Downing St Monday 28 October Morning Briefing
Monday 28 October morning government press briefing
[28 October 2002]
PRESS BRIEFING: 11AM MONDAY 28 OCTOBER 2002
In answer to questions about the ending of the Moscow hostage situation, the PMOS said that no one should under-estimate the dilemma facing the Russian authorities. They had had to deal with a situation where terrorists had not only taken hundreds of people hostage, but had actually begun to shoot some of them as well. We therefore understood entirely why they had taken action. That said, we were not going to comment on how the situation had been brought to an end. Clearly, the Russian authorities had handled the situation in the way they saw fit.
Asked if the Prime Minister thought that the use of gas to end the siege was justified, the PMOS said that it was important not to jump to conclusions. No doubt we would be clearer as to what had happened by the end of the week. That said, people should not underestimate the very difficult situation which the Russian authorities had found themselves in. A large number of terrorists had taken hundreds of people hostage and had shown every willingness to kill themselves as well as their captives. Obviously something had had to be done.
Asked if we had made any representations to the Russian authorities to ask them what sort of gas they had used to end the siege, the PMOS said that the British Ambassador had been on the ground throughout the incident. Fortunately, the Britons who had been caught up in the situation had not been harmed. To that extent, that was the limit of our involvement in the matter. Asked if that meant that the UK was not pressing Russia to explain why they had used gas to bring the siege to an end, the PMOS said that ultimately it was a matter for the Russian authorities.
Asked if we believed that there was a way forward to achieve a peaceful political settlement in Chechnya, the PMOS said that we did not in any way under-estimate the difficulties faced by Russia in dealing with the situation in Chechnya. Obviously, there had to be some kind of political settlement in the long term. However, in order to achieve that, both sides had to be willing engage in a political process.
Asked where we were on a new UN Resolution on Iraq, the PMOS said that this issue had been under discussion since the middle of September. In light of that timescale, we had almost reached the stage where we had to decide whether the matter was going to be resolved through the UN. Obviously we hoped that it would be, which was why it would be helpful to bring matters to a head, if possible, this week. We remained firmly of the view that the UN route was the best way to deal with the issue. However, as the Prime Minister had said in his Sedgefield Press Conference last month, it had to be a genuine way of resolving the issue rather than avoiding it. We were still hopeful that progress could be made, and that things could move forward this week. Asked if he was setting out a deadline for the issue to be resolved one way or the other, the PMOS said that it was not helpful to talk about deadlines or ultimatums. As we had said in mid-September when the discussions had started, this issue would take a few weeks to sort out because that was the history of such negotiations at the UN. We were now at the end of October. The issue had been discussed in the round and questions of concern had been addressed. We believed that we had nearly reached the stage where a decision had to be made.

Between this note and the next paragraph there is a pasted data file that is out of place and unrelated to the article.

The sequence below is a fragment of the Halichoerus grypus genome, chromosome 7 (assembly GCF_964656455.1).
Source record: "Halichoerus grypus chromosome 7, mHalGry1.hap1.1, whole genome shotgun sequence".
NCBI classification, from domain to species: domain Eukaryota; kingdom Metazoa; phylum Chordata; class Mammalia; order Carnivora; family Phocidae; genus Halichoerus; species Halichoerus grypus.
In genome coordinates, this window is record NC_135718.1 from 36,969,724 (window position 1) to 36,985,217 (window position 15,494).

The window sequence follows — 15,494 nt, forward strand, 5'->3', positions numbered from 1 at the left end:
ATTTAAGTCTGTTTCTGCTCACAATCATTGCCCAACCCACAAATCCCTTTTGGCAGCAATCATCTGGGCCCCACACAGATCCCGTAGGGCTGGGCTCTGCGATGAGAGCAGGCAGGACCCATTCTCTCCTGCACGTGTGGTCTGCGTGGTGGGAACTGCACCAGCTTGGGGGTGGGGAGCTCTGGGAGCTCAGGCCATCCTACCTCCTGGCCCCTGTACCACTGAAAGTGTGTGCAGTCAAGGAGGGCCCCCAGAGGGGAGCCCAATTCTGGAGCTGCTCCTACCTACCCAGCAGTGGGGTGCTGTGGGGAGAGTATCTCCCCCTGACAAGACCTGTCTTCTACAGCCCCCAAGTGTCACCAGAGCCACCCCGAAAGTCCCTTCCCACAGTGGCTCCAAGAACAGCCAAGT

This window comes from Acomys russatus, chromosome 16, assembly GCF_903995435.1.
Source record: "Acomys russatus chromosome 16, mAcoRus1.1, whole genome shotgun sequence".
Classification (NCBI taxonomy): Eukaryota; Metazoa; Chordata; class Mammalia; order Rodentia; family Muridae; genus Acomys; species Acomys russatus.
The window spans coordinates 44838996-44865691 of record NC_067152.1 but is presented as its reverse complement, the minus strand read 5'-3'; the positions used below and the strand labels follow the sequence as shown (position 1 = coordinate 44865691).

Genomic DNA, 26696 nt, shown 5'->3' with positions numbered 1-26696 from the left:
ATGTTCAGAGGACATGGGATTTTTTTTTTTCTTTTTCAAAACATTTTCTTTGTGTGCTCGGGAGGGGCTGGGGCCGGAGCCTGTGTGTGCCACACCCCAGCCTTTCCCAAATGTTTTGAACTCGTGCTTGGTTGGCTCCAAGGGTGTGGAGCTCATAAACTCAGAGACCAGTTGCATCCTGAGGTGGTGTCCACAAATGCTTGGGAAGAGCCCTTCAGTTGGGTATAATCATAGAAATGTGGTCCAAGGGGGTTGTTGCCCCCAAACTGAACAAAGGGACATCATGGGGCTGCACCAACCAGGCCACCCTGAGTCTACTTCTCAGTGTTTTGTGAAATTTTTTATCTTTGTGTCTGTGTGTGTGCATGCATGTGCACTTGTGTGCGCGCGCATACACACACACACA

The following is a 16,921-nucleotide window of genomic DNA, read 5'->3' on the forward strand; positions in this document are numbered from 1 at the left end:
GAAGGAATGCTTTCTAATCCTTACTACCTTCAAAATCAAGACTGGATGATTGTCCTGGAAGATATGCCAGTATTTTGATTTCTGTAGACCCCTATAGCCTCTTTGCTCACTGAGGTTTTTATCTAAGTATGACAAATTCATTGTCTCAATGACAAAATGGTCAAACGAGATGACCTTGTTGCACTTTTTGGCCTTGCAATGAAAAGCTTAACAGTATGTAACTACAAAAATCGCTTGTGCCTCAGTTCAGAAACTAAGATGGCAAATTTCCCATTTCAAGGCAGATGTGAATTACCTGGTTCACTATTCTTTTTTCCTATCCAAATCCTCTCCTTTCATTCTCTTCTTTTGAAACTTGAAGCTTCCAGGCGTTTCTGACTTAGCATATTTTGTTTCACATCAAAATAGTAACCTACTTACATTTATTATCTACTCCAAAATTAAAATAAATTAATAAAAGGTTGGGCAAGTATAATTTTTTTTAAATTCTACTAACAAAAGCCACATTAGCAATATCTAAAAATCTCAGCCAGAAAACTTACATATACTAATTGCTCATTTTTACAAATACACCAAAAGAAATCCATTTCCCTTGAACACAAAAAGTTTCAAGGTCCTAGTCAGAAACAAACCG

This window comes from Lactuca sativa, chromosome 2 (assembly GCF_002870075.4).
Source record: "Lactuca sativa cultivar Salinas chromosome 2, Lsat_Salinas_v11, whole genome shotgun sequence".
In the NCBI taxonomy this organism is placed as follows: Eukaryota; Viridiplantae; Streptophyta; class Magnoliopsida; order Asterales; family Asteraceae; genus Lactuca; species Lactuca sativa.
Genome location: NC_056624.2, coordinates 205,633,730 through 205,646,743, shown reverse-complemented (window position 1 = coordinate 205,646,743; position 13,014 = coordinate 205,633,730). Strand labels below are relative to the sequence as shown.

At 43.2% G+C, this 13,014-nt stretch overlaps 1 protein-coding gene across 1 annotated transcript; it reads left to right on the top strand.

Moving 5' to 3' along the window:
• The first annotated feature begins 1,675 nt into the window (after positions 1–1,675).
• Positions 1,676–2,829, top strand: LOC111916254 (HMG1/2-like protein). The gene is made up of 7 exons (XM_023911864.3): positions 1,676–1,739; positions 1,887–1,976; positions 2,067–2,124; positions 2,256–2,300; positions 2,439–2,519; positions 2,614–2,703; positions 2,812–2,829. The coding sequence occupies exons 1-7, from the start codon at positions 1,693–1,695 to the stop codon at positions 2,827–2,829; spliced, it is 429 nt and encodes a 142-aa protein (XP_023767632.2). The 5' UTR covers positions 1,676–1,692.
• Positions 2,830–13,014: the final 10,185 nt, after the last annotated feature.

Asked what we would do if the UN was unable to agree on a new Resolution, the PMOS said that, as always, we preferred to work on the basis of achieving a successful outcome, rather than failure. Asked whether the international community would have the authority to ensure the disarmament of Saddam Hussein without a UN Resolution, the PMOS said that to answer the question would take us into hypothetical territory, which he was not prepared to do. He reiterated our strong hopes that we would be able to achieve a positive result at the UN. Put to him that his comment - that we were fast approaching the time when decisions had to be made - would appear to indicate that we were moving towards addressing the issue of Iraq without a UN Resolution, the PMOS said he would disagree. He had been making the point that we had been discussing the issue for many weeks and that we had almost reached the stage, as you inevitably did, where people had to make up their minds. We continued to hope and believe that we would achieve a positive outcome at the UN. We would wait and see what happened.
Asked whether the 'personal fallout' between the Prime Minister and President Chirac would have an impact on the ongoing discussions, the PMOS said that both the Prime Minister and President were mature politicians with a lot of experience in this field. Just because they might disagree strongly in one area did not automatically mean that they disagreed on everything.
Asked about the assassination this morning of a senior US diplomat in Jordan, the PMOS said that obviously we were very disturbed by the shooting and were expressing our concerns to the relevant people.